… on Farmington, Maine.
One Last Chance
Today, we spent our last full day in Maine. Tomorrow we cross into Canada as we turn the corner on our eastern progress and curl northwest for the return portion of Second Summer. That more northerly route home will take us to Niagara Falls in Ontario, then through my hometown of Goshen, Indiana, before whisking us back home.
Which meant that this was also our final chance to put feet on the ground to check the character of nearby cities. Today’s destination was Farmington, where for weeks we’ve been anticipating their annual (small-) town celebration of Summer Fest.
Sincere and quaint, Farmington’s Summer Fest is Americana in a weekend. Sweet but unsaccharine. Neighborly.
The town gussied up and roped off downtown to make room for activities and local vendors – food, crafts, artisanal offerings of every kind. There was music too: steel drums, then folk, then Ashram devotionals to Shiva, then modern swing.
Plus pie and picnics and races. Early in the day a float race down the Sandy River. Later a 5K finishing in the heart of downtown.
Then a bed race, silly and unpretentious and surely the highlight of these siblings’ day:
This downtown is a callback to provincial America, where one expects to see Opie Taylor whistling past the stately Victorians with a fishin’ rod on his shoulder.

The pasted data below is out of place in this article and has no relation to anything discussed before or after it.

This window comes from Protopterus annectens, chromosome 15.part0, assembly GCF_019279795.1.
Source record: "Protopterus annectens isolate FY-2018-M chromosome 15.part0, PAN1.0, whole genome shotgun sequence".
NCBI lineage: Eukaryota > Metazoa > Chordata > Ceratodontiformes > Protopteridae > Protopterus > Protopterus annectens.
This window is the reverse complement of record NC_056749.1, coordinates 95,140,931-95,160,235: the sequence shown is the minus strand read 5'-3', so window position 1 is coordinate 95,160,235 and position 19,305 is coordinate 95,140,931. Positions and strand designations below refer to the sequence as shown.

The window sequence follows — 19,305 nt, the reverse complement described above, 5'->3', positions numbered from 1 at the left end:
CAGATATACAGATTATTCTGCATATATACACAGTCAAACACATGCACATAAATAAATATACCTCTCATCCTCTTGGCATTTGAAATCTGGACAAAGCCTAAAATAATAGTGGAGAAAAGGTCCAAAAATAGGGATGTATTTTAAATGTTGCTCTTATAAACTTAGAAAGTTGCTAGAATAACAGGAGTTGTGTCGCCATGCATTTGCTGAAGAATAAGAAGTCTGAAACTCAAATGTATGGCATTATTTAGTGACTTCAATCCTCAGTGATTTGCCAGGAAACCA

It’s functional (there’s a full-service grocery on Main Street), charming (most businesses hang stylized signage, all of a vintage type), and broom-clean (even if they did tidy up for company.)
And it’s not too nationalized. Almost every establishment is one-off, and the town even celebrates its hyperlocal history with a December parade to honor the inventor of earmuffs, a hometown hero from 150 years ago.
Yet despite its nostalgic feel, Farmington offers a hefty dose of modernity and new-age quirks. Among them, upscale gluten-free options, yoga studios, and incense-rich stores touting healing crystals.
Here, old meets new. A traditional barber – pole spinning – across the street from a website designer. A second-hand bookstore next to IT network builders. And everything just a few steps from the historic University of Maine at Farmington, occupying an honored section of downtown.
And every block revealed unexpected appeal. Down these funky stairs a first-rate “Wingery.” Around the corner and across from the little league fields an old-school, window-service ice cream parlor. At the bottom of the hill, a drive-in theater.
Of course we went.
After the cotton-candy sunset, The Lion King played on the screen while Kyrie’s underappreciated bass speakers amplified every roar and thunderstroke with more rumble than any theatre ever could.
The movie was a stirring capstone to an utterly charming and surprising day. Hakuna matata, indeed.
In the gallery below, we’ve included even more pictures so you can see for yourself.
Farmington, we have a crush on you. You have enough character to not be trite. You’re earthy when you could be chichi. You’re flat out pretty.
And so affordable.
The motto on Maine’s license plates reads “Vacationland.”
Maybe true. But also maybe true: “Home.”